There is clearly a rich stream of technology innovation, such as enhancements to Java, Web tools, and generators. Then there is aspect-oriented programming, new pattern and modeling tools, and so on. Yet success with large-scale reuse is not just technology; architecture and standards are a social process. The decision to reuse rather then invent from scratch involves culture, education, management, and professional incentives. Many companies have a rather short-term silver-bullet view that limits investment in architecture, component development, domain engineering, and reuse. To change behavior like that, there must be some kind of publicized success that shows it really works and that it pays off. There are successes, but I don't think we publicize them well enough. You don't pick up an issue of Computer every month and see a discussion of the latest and the greatest success. Another element is reducing the cost of entry. By having good components available to cover more of the space you don't have time to fill yourself, you can do all the up-front architecting and domain engineering pretty easily. Many people believe that it's an all or nothing thing. Either you do it properly with domain engineering or you don't bother. But that's not true. You can get incremental benefit for incremental investments. More companies seem to be realizing that they can make domain-specific components according to one or another standards. But things are still very complex. I think, though, that we are able to follow a two-tier strategy . That is, our technology allows some fairly sophisticated components to be written (e,g, business agents) and used with much less sophistication (e.g., scripting) . I'm working on a paper now that is about moving from components and scripts to agents and workflow-in other words more competent components, a richer framework, and a more stylized scripting language.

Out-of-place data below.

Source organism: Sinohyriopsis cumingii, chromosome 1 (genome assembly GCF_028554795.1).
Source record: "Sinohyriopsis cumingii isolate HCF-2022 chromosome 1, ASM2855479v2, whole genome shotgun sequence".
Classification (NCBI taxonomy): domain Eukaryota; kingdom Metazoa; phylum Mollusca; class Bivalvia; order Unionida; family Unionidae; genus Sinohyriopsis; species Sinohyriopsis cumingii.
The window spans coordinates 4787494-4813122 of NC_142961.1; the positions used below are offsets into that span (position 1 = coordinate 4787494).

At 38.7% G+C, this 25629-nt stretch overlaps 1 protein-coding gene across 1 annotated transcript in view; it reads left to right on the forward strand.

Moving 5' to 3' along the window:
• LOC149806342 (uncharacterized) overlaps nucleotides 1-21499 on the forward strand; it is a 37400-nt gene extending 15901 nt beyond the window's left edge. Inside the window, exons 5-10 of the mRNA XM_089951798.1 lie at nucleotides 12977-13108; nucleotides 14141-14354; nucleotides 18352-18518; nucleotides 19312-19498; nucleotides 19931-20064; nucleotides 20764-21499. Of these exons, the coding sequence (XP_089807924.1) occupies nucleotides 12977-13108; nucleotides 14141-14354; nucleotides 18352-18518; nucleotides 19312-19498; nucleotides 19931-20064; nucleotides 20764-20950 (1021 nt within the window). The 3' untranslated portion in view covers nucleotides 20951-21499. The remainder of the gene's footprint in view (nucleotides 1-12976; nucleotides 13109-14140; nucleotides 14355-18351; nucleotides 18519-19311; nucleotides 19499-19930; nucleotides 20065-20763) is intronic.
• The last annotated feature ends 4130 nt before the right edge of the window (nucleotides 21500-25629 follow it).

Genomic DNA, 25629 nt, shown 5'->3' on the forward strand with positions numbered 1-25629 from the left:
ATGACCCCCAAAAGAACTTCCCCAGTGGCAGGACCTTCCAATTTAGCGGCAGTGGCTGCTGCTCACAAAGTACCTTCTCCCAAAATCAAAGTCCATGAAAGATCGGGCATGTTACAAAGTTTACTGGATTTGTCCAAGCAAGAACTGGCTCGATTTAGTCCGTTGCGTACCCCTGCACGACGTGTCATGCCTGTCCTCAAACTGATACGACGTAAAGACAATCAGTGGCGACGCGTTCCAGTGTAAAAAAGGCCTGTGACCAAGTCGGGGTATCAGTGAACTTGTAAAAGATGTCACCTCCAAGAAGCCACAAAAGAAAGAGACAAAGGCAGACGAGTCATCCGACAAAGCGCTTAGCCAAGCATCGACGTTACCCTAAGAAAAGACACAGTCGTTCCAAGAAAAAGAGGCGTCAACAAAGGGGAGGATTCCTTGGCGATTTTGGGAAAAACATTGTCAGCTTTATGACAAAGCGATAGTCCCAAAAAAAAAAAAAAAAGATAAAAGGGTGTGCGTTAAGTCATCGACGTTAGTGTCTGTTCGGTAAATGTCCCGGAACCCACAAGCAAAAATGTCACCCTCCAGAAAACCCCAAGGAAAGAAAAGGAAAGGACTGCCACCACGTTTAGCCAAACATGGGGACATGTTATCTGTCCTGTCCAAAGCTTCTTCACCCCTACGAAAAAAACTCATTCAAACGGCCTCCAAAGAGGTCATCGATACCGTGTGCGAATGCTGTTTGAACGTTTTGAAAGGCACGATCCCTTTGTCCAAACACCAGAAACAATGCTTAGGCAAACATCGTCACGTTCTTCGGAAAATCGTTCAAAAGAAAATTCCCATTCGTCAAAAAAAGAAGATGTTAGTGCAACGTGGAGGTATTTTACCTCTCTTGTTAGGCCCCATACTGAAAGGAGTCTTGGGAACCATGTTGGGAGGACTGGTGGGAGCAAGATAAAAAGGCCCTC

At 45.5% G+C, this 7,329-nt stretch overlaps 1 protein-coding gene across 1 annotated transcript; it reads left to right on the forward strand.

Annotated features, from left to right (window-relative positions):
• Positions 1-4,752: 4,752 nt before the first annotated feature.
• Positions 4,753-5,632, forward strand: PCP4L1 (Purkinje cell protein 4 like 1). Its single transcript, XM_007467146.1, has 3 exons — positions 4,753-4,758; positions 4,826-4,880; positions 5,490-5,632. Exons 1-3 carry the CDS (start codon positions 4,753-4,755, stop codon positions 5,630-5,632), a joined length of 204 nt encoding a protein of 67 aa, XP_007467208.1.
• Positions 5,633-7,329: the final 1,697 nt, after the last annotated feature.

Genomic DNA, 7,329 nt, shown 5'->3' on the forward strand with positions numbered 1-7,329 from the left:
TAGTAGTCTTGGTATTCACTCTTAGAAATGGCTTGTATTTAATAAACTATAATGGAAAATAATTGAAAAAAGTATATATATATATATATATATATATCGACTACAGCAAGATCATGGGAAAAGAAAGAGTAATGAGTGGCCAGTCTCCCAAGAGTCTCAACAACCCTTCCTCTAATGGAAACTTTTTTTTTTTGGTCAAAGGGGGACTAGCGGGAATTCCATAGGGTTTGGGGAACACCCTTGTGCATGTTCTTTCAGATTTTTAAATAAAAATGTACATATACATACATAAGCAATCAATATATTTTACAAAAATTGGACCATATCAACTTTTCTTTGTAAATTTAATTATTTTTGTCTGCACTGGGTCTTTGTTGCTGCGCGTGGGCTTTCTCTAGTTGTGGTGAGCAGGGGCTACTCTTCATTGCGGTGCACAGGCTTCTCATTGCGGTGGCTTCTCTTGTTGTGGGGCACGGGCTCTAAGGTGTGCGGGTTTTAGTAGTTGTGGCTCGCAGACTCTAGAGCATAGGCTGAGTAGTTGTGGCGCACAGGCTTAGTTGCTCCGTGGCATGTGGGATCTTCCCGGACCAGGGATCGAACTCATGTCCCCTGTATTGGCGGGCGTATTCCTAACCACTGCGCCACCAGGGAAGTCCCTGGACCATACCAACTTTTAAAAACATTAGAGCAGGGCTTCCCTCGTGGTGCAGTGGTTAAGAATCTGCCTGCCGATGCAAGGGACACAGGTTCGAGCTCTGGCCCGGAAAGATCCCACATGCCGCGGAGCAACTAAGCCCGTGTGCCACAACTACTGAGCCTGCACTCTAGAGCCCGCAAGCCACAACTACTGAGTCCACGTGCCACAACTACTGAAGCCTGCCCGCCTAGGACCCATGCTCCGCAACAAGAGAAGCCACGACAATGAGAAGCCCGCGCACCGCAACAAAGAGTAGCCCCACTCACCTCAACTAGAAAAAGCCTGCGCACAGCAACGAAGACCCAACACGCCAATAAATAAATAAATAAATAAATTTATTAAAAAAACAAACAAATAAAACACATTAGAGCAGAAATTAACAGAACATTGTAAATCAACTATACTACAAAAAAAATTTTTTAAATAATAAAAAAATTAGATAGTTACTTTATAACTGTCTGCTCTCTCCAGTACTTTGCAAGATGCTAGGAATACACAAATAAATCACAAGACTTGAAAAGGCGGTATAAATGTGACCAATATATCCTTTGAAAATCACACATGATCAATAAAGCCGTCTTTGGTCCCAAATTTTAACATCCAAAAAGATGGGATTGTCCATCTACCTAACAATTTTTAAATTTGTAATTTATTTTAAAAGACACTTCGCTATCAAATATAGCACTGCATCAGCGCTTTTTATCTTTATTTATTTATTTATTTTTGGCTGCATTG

[bucci98] Bucci, Paolo, and Timothy J. Long and Bruce W. Weide, "Teaching Software Architecture Principles in CS1/CS2", Position Paper, Third International Software Architecture Workshop, Orlando, Nov 1-2, 1998, pp. 9-12. (See ).

[DOD96] Reifer, Don, "Reuse Technology Roadmap", Department of Defense, 1996.

[FIPA97] Foundation for Intelligent Physical Agents(FIPA)- FIPA97 Agent Specification. Provides 7 parts. New FIPA98 specification under development).

[HP98] HP Changengine - an enterprise process flow system. (See

[huyn98] Huhns, Michael N., and Minidar P. Singh, "Readings in Agents", Morgan-Kaufman, 1998.

[jacobson97] Jacobson, Ivar, and Martin Griss and Patrik Jonsson, "Software Reuse: Architecture, Process and Organization for Business Reuse," Addison-Wesley-Longman, 1997.